The International Franchise Association has some ideas for better franchising

The trade group is calling for changes in disclosure rules before people buy a franchise. It comes as federal regulators examine rules for franchise companies.
The International Franchise Association believes better disclosure is key to preventing franchise problems. | Photo by Jon Springer.

The International Franchise Association (IFA) is recommending that franchisors improve their pre-sale disclosure to prospective franchisees, as part of a series of “responsible franchising” policy recommendations ahead of potential regulatory moves.

The recommendations cover franchisors, franchisees and suppliers, and largely focus on improving the quality of disclosure while reminding prospective operators that they’re making a risky investment.

The recommendations feature no enforcement mechanism for that disclosure and the association is urging regulators to avoid any move that would “meddle in the franchise relationship.”

“These policy recommendations would modernize current disclosure requirements to enable all industry stakeholders, franchisors, franchisees and suppliers, to play a vital role in strengthening franchising as the model continues to expand as a pathway to small business ownership,” IFA CEO Matt Haller said in a statement.

“IFA encourages the Federal Trade Commission (FTC) and state regulators to adopt these improvements to pre-sale disclosure and refrain from attempts to meddle in the franchise relationship, freely entered into by both parties,” he added.

The recommendations come as the FTC considers updating its franchise rule, which requires franchises to make a complicated list of disclosures. Franchises must publish these disclosures annually and provide them for any prospective franchisee looking into the brand.

But the disclosures, known as the franchise disclosure document, are complicated and cumbersome. They are also rarely enforced, either at the state or federal level, and unless there are specific state regulations franchisees often have little recourse when they invest in a franchise based on false promises made during the sales process. The one recent FTC enforcement, involving Burgerim, resulted in a single, $1,000 payment from the company's founder and a ban on selling franchises.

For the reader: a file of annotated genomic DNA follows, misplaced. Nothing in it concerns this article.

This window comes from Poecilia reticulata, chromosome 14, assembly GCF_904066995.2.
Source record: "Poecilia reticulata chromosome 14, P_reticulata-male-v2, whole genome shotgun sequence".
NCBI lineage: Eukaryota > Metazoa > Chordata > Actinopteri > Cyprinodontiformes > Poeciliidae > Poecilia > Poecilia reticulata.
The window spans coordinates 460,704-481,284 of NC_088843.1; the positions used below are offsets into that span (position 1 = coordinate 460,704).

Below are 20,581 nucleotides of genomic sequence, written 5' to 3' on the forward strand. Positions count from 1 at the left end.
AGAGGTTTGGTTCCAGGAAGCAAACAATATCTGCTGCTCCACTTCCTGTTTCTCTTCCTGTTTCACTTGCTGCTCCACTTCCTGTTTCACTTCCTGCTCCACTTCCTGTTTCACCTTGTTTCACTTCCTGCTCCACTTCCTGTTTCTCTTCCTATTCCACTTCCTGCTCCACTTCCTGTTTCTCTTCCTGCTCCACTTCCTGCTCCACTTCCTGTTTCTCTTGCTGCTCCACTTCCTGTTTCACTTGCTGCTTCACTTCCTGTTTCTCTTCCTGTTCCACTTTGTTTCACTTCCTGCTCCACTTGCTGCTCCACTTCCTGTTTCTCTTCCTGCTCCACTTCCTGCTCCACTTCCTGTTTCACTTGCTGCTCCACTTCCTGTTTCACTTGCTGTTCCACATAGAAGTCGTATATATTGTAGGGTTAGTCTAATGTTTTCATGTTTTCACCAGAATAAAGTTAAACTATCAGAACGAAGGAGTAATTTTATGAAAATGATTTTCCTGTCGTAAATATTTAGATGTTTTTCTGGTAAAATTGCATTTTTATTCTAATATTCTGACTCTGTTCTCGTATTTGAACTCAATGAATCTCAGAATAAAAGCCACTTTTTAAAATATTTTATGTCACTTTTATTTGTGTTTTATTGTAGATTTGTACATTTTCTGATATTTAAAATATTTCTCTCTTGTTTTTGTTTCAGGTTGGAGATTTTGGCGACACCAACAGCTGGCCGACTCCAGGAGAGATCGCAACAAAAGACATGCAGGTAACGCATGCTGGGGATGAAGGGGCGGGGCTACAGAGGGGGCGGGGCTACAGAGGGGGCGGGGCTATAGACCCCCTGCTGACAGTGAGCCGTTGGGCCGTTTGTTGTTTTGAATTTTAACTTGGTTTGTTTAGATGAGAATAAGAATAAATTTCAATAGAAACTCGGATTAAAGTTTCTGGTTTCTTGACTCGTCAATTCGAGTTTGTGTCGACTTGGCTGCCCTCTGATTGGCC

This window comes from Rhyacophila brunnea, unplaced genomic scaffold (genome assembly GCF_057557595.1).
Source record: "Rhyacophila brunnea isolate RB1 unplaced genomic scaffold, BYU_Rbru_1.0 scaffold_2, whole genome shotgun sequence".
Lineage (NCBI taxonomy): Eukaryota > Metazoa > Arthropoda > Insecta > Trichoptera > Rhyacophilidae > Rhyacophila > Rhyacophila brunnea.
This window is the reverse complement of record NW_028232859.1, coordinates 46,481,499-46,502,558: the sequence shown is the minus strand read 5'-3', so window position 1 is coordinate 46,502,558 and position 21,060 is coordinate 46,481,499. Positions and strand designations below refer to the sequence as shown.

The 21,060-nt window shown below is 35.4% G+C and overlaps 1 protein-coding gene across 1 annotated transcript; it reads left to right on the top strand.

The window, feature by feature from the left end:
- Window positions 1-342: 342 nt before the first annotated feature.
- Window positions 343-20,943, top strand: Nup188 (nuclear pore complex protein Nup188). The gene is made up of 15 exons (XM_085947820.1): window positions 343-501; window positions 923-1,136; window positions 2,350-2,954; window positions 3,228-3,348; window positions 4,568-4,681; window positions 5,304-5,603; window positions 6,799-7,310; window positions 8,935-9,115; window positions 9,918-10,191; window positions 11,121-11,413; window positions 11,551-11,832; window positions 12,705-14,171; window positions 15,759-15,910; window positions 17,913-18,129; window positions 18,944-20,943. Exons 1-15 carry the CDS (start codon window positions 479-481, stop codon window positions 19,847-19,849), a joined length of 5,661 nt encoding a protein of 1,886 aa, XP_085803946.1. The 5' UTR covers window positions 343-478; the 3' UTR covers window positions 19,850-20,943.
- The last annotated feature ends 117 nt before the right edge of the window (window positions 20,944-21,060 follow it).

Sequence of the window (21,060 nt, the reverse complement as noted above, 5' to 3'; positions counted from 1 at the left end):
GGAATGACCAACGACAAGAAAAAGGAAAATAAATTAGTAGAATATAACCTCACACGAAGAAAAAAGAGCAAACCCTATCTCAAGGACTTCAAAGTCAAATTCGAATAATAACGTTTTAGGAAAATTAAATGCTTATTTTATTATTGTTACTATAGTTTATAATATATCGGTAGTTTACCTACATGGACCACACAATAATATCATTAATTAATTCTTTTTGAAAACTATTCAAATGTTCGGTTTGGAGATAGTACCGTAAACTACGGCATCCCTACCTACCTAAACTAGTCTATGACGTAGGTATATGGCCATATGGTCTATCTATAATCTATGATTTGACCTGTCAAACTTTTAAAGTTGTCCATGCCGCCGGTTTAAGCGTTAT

The IFA’s recommendations would improve disclosure by making it easier to understand. The trade group would shift the document to a “conversational, question-and-answer style.”

It would also add an executive summary enabling operators to more easily compare franchise opportunities.

The IFA would also modernize presentations to enable the use of multimedia and restructuring some of the documents’ more cumbersome sections. And the IFA recommends that information, such as a company’s finances or financial performance of franchisees, be better presented “to tell the story of franchise system health.”

The recommendations also would have third-party brokers selling franchises disclose professional experience, litigation history, industries represented, franchisees sold and more standardized information. The recommendations would also cover services they perform on behalf of franchisors and the compensation received.

The IFA doesn’t leave franchisees out of its recommendations for “responsible franchising,” noting that they should “fully investigate their investment by comparing multiple brands, reading the FDD and retaining a franchise attorney.”

The association also notes they should interview existing franchisees, though some systems have threatened franchisees that disclose negative information to prospective operators.  

“Understand the risks of business ownership generally and the obligations they will have to many other parties related to the operation of a franchised business, such as suppliers, landlords and lenders,” the IFA noted.

The FTC last year opened a request for information on franchising and received thousands of comments from franchisors, franchisees, associations and suppliers.

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